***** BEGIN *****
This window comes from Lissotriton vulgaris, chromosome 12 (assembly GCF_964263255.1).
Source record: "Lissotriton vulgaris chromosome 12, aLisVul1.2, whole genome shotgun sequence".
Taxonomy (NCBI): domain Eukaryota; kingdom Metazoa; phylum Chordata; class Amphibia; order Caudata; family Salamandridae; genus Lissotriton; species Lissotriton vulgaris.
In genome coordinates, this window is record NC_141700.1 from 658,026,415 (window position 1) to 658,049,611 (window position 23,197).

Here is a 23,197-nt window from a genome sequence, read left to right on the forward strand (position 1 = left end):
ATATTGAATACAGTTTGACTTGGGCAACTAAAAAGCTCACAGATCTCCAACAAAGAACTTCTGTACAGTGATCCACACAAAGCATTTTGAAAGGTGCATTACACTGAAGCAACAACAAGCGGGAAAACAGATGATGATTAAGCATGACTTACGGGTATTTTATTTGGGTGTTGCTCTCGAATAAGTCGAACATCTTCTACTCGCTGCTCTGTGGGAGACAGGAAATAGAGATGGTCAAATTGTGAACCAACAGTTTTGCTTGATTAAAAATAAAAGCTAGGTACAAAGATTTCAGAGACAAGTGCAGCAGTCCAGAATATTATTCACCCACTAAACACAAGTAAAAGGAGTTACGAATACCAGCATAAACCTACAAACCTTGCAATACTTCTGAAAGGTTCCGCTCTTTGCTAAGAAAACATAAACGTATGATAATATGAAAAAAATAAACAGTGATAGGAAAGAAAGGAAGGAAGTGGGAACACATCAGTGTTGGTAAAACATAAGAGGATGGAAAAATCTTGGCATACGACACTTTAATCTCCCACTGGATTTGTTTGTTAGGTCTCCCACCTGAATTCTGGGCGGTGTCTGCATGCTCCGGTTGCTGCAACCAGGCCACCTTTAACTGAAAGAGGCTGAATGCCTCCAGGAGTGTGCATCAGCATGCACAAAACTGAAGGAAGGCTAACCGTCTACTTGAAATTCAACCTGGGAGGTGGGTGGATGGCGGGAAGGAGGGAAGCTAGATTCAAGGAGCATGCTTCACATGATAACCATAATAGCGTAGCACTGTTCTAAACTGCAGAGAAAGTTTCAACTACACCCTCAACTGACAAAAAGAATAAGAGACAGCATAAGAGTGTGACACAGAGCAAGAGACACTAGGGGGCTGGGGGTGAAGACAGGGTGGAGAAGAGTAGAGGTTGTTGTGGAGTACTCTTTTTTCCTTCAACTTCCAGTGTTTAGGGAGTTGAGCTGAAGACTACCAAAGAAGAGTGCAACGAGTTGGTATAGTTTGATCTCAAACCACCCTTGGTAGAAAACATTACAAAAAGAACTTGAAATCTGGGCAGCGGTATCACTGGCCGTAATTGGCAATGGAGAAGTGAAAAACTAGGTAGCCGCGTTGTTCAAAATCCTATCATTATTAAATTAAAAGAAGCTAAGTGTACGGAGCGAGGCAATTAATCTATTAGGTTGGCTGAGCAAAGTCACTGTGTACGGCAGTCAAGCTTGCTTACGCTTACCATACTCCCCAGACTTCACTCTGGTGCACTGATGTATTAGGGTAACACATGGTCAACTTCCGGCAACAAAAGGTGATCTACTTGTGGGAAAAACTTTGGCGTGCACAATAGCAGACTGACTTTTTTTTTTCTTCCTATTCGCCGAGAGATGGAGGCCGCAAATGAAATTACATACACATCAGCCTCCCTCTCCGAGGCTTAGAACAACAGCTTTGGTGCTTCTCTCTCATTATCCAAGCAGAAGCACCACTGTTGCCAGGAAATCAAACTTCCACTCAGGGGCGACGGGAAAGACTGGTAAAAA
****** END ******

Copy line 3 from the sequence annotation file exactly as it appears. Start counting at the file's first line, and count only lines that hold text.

Taxonomy (NCBI): domain Eukaryota; kingdom Metazoa; phylum Chordata; class Amphibia; order Caudata; family Salamandridae; genus Lissotriton; species Lissotriton vulgaris.